Wednesday, February 1, 2012

Favorite Catcher: Wilson Ramos

Anyone who follows on Twitter or knows me personally knows we are big fans of Wilson Ramos and were on edge for the two days he was kidnapped. We were fans when the Twins foolishly traded him for Matt Capps. We expected Wilson Ramos to complement Joe Mauer perfectly, almost as the Girardi to Mauer's Posada.

Fast forward to this morning, and I am on the Subway, reading this outstanding article from Sports Illustrated's Melissa Segura. Please take a few minutes out of your day to read some of the fascinating details of existence in Venezuela. For example:
The kidnappers ... recognized a narrow window of opportunity. They had found Ramos in the vulnerable space between making the major leagues and buying the security that his fame had suddenly necessitated. This is the devil's bargain of the Venezuelan major leaguer: Success comes with a terrible price. He has two main options. He can stay away from his country altogether, or he can build a fortress. High walls, razor wire, prisonlike security doors, private guards in watchtowers—these things signify realism, not paranoia. Ramos, who was getting ready to spend the off-season playing for the Tigres de Aragua of the Venezuelan winter league, earned $415,000 with the Nationals last season, but he still lived with his mother and five siblings in a small concrete box of a house with a corrugated metal roof and no sink in the bathroom.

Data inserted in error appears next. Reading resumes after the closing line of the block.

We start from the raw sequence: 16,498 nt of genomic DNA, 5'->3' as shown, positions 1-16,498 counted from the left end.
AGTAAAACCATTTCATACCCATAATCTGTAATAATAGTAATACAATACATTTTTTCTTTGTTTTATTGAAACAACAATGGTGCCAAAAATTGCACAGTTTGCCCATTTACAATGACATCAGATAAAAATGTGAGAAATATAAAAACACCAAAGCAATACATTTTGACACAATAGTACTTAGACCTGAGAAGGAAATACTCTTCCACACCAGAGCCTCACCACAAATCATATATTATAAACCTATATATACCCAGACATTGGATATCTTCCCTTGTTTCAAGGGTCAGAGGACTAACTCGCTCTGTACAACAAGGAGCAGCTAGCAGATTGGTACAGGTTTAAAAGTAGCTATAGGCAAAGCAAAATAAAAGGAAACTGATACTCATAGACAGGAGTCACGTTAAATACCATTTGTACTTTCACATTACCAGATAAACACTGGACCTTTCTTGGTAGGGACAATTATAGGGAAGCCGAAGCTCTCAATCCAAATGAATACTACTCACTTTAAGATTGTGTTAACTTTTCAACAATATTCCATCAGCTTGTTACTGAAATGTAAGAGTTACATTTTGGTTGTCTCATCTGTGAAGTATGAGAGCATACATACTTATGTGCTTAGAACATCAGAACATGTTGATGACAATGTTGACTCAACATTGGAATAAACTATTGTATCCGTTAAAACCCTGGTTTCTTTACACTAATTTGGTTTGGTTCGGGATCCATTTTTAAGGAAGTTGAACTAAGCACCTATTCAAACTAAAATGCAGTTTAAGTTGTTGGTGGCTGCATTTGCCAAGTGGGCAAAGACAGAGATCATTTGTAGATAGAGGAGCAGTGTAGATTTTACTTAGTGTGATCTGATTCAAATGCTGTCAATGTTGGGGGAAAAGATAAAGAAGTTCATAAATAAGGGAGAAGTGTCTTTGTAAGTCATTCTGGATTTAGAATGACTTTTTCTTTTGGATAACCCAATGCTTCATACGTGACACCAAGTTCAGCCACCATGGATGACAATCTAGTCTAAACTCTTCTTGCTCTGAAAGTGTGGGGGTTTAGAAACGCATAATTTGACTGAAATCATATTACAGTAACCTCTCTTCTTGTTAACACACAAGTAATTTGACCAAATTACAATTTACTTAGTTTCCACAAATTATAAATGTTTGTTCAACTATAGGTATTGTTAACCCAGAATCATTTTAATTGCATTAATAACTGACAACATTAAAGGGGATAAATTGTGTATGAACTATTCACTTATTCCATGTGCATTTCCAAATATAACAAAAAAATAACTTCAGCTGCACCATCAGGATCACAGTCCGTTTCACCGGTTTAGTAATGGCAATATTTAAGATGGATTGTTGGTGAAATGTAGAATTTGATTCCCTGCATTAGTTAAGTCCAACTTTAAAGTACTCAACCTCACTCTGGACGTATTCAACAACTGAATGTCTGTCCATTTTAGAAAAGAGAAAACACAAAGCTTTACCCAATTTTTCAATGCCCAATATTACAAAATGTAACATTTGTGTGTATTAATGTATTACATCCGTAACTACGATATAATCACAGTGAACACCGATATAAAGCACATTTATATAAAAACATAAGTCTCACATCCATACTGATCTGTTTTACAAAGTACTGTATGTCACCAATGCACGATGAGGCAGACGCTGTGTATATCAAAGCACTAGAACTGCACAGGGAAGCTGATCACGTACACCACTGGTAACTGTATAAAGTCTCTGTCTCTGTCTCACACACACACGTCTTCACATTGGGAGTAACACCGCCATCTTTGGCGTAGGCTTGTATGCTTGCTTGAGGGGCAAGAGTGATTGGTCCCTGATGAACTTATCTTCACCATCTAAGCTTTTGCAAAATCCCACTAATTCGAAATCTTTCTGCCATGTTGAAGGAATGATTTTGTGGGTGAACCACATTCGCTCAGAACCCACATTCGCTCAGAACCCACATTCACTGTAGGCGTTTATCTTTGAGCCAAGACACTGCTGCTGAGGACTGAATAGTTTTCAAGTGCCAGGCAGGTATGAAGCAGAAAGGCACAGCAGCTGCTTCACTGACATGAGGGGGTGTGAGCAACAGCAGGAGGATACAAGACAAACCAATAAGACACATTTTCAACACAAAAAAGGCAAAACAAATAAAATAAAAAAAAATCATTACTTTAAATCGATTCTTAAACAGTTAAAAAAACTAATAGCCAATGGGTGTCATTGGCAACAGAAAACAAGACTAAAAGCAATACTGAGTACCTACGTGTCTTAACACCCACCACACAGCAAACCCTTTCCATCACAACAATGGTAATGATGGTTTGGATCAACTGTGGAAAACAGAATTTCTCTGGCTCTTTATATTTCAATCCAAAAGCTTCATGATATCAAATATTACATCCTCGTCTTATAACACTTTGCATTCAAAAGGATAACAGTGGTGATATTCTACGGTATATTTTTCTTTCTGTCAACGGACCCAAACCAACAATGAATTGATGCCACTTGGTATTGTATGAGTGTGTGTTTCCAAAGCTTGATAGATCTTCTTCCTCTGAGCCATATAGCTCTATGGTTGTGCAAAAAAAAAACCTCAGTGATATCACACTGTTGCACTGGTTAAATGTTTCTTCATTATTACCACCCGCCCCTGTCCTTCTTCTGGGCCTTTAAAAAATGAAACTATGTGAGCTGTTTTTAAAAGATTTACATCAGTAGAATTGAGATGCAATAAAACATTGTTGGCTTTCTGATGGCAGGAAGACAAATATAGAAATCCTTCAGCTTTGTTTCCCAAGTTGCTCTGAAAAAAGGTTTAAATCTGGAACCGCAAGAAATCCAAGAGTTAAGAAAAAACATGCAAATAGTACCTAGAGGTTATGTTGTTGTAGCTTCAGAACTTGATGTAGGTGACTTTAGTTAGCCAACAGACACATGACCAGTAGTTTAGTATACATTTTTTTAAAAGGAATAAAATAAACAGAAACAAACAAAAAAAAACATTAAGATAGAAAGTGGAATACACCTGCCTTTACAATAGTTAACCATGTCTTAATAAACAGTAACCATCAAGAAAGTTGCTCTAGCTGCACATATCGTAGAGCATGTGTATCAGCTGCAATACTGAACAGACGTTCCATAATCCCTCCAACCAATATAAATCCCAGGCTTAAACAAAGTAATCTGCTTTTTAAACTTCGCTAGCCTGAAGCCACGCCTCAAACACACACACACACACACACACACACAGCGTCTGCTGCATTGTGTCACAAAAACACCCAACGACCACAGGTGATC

A few days earlier he'd bought a new house in a safer neighborhood with seven bedrooms and a garden. But there was no hurry to leave the old place. Here young Wilson and his brothers had played baseball in the street with a broomstick bat and a ball of crumpled tape. Here Wilson had gone from the pudgy kid his family called Pipo to the man of the house after his parents' divorce. Long before he signed his first baseball contract, as a 16-year-old scooped up by the Minnesota Twins, he put food on his family's table. He found a horse wandering in the street and collected money from neighborhood children for rides. He caught tropical birds in a homemade trap baited with honey and sold them to a local pet store...
How could we not root for a guy like Wilson Ramos?

Here's to a great season and career for Pipo Ramos.

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